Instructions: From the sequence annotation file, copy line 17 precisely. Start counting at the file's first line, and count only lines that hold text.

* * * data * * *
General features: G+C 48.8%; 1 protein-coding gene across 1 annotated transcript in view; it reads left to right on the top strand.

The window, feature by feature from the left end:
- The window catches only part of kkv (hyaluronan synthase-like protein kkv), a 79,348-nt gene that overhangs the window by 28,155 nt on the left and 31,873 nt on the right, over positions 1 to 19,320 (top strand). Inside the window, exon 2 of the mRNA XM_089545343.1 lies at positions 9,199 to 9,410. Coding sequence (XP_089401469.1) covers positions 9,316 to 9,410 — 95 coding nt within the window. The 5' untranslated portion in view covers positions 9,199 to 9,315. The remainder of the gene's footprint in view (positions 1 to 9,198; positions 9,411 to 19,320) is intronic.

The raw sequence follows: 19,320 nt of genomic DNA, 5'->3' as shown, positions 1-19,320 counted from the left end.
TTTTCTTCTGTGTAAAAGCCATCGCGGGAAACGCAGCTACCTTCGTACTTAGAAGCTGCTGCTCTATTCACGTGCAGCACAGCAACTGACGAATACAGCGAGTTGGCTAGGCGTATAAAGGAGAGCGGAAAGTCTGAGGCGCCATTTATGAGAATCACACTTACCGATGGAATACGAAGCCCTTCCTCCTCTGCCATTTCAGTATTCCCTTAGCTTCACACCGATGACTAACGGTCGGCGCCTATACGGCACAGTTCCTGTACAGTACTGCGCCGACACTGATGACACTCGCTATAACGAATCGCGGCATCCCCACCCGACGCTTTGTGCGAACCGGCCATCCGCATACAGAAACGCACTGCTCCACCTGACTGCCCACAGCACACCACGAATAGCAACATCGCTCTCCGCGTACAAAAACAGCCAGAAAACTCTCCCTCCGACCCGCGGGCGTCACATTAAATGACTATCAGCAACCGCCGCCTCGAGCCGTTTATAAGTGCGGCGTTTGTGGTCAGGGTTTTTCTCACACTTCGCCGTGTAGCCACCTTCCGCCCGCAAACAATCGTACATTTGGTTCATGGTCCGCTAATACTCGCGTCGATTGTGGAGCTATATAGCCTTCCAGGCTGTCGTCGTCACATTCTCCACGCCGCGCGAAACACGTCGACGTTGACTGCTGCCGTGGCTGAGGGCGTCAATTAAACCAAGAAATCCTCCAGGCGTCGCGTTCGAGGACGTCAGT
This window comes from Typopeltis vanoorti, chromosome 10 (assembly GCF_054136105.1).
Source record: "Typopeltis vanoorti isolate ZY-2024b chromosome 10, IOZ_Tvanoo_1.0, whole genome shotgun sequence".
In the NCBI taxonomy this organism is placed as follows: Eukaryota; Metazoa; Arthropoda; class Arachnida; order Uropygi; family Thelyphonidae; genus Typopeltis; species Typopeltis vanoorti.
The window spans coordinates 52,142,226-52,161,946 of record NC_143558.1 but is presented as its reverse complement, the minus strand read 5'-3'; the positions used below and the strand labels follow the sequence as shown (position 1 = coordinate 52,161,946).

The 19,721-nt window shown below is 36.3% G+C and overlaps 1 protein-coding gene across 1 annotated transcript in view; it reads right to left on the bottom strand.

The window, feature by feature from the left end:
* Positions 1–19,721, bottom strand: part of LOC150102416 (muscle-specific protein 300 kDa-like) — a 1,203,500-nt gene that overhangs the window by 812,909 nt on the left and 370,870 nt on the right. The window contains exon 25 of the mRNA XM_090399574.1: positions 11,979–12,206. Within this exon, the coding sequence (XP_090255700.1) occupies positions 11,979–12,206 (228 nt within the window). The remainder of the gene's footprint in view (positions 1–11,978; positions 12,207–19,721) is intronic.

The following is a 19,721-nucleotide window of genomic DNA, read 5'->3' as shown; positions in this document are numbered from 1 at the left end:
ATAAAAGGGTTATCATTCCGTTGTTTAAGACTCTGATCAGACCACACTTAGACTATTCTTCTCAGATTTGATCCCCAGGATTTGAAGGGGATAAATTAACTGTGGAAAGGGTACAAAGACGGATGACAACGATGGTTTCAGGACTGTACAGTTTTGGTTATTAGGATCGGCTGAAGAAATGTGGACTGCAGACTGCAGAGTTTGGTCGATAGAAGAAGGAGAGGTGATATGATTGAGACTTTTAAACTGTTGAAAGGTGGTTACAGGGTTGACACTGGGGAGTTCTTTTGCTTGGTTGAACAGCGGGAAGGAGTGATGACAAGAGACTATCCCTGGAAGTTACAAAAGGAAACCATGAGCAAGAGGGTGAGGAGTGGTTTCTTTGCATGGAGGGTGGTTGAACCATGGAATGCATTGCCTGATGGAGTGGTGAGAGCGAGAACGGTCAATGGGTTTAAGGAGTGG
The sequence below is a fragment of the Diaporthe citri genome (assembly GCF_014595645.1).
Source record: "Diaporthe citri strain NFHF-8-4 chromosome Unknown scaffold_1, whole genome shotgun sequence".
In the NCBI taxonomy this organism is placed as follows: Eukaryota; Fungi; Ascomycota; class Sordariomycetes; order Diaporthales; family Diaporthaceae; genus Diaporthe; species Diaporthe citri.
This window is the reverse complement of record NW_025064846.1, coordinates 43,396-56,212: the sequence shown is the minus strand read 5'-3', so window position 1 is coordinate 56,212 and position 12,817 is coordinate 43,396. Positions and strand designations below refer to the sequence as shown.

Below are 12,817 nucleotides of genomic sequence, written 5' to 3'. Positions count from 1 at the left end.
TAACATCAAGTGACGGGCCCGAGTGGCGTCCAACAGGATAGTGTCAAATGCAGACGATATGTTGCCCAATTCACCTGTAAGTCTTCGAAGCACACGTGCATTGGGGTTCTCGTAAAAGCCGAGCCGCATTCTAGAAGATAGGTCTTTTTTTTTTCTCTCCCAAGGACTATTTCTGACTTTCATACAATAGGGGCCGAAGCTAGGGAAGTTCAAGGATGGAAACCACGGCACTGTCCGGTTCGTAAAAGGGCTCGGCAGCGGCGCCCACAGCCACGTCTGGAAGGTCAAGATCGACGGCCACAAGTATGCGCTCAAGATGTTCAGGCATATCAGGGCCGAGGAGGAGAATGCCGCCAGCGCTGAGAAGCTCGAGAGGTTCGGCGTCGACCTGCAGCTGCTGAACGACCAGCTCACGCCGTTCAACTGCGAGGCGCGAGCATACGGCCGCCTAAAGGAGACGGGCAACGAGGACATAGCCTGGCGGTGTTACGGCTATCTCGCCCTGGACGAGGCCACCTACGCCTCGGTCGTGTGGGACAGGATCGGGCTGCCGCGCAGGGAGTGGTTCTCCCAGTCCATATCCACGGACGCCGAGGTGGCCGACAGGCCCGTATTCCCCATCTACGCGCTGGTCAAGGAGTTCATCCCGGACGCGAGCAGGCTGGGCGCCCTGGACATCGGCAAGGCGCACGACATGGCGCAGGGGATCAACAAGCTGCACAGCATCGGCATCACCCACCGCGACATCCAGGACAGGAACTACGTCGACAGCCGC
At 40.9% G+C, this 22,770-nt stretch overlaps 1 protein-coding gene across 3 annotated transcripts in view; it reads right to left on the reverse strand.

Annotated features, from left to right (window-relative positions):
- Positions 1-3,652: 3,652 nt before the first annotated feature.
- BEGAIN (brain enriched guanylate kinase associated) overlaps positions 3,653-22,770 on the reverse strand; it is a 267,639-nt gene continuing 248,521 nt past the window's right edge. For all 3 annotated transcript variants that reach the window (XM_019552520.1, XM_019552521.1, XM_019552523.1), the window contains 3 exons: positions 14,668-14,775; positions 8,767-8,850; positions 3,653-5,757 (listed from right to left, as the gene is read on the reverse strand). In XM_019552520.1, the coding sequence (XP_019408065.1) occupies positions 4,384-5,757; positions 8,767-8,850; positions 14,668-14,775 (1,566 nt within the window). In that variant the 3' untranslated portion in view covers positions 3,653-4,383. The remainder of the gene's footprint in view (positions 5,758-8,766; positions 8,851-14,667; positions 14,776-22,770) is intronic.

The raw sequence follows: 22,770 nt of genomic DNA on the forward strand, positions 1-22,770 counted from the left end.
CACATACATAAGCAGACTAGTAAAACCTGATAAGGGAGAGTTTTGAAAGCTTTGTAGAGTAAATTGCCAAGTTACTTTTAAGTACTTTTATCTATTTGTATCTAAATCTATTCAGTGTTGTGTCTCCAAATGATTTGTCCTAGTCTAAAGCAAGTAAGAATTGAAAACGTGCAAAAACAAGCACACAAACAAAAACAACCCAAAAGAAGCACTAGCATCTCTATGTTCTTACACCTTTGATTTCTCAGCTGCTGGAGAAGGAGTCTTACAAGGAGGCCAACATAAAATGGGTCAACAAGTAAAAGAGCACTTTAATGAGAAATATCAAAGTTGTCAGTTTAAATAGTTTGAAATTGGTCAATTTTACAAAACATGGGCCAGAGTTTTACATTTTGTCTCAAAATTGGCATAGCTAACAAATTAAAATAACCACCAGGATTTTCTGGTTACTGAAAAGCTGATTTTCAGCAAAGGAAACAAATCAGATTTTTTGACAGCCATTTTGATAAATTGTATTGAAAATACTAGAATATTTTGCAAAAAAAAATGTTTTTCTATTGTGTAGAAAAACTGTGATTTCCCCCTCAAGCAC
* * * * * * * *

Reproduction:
In the NCBI taxonomy this organism is placed as follows: Eukaryota; Fungi; Ascomycota; class Sordariomycetes; order Diaporthales; family Diaporthaceae; genus Diaporthe; species Diaporthe citri.